Wednesday, April 17, 2013

Boston Bombs and a Dog's Death

It has been a helluva week. It has been a week filled with sadness.
Sunday afternoon, I went to a local nursing home to lead a worship service. One of my parishioners is a resident there and I planned to visit with her if I did not see her at the service. Walking in, I saw her daughter, a woman who lives in the Twin Cities. I suspected that she might not have such good news about her mom, and that was the case. Her mom had taken a turn for the worse a couple of days prior and this time, she was not going to pull through. I visited my parishioner following the worship service. She died later that night.
Monday, the joy and delight of the Boston Marathon were punctuated by two bombs planted near the finish line. Three people have died and more than one hundred were hospitalized. A woman from my church ran the marathon and thankfully she and her family were o.k. We are all deeply troubled and saddened by what has happened. At the end of the day, I returned home to find that one of our dogs, Grace (Abby is the other, both poodle/Pomeranian mix) was not doing so well. She had vomited a couple of times, but this had happened before. She has a sensitive stomach
Tuesday afternoon I received a phone call that another parishioner had been admitted into hospice. Death is immanent, though she is still hanging on as I write.
Tuesday evening, coming home after the hospital visit, Grace’s condition had deteriorated. She had been vomiting all day. She seemed especially weak. If she was not doing better the next morning I would take her to the vet.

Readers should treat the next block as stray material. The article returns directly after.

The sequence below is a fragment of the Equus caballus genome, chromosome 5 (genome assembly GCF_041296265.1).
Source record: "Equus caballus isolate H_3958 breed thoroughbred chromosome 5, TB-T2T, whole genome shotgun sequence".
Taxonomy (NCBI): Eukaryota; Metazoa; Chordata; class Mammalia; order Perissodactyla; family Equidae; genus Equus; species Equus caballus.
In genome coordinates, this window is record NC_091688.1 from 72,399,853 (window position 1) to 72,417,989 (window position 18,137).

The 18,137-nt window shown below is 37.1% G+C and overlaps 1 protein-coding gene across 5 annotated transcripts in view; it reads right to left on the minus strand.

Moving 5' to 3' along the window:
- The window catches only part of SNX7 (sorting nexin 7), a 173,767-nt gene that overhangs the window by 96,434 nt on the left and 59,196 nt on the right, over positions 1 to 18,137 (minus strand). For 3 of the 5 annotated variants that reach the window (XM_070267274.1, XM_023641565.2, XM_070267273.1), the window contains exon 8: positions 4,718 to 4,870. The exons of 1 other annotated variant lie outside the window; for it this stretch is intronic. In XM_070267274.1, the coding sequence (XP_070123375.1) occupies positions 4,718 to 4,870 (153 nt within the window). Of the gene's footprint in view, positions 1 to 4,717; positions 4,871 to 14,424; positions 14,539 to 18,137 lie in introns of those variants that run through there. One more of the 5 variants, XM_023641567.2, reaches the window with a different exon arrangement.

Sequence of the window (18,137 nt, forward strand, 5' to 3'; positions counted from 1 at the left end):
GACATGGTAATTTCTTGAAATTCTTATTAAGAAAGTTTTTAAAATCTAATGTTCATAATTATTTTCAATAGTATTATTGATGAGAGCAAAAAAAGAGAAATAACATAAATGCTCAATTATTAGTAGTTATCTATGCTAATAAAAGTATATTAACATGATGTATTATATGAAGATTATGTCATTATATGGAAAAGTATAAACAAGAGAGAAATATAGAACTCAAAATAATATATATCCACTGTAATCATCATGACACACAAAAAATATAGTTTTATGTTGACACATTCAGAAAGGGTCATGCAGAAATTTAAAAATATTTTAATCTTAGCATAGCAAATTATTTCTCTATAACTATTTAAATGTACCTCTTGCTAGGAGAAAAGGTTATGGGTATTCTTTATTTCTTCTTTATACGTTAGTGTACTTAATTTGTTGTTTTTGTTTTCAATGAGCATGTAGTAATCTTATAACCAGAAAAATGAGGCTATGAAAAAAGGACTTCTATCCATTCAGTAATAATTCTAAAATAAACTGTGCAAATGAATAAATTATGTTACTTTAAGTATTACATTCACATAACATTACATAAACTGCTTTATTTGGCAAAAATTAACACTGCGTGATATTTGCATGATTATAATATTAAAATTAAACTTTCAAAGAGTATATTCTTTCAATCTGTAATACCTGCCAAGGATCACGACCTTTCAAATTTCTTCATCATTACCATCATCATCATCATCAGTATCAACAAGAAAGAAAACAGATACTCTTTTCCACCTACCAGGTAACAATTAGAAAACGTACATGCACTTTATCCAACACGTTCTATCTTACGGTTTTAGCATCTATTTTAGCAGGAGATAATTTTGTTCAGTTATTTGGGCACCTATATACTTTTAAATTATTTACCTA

Wednesday morning it was clear that Grace was not doing better. I would bring her to her vet when they opened at 7:30 a.m. We never made it. She died in my arms at 6 a.m.
Comparing the death of a dog to human death, or even the loss of a limb is nonsensical, though over the years I have come to the conclusions that it never makes sense to compare grief. Every instance of grief has its own dynamic and intensity for the person experiencing it.
Grace was not yet six years old. In her short, happy life, she shared a lot of gifts with us. She shared unconditional love, and I was the fortunate recipient of much of that (though she could be a bit of a pest sometimes). She followed me wherever I went in the house. When she needed to go out, she sought me out to take her. Yet she was always waiting when I came home, and never failed to dance a bit with excitement. Grace was an exuberant dog. She did dances for her treats. She loved to play. Grace had a big heart. Weighing in at about six and a half pounds, she barked “fiercely” at threats, and we were always concerned that if she got loose she would chase after a deer. Grace offered warmth and affection. She enjoyed cuddling. She was a licker.
It is not fair to compare the loss of human life, or even human limb, to the loss of a dog. I don’t want to do that. Though when sadness comes, wave upon wave in death, destruction, and loss, the gifts a pet can bring are treasured, and when she is gone, they are missed terribly.

To live in this world

You must be able
to do three things:
to love what is mortal,
to hold it

against your bones knowing
your own life depends on it;
and, when the time comes to let it go,
to let it go.

Mary Oliver, “In Blackwater Woods”

With Faith and With Feathers,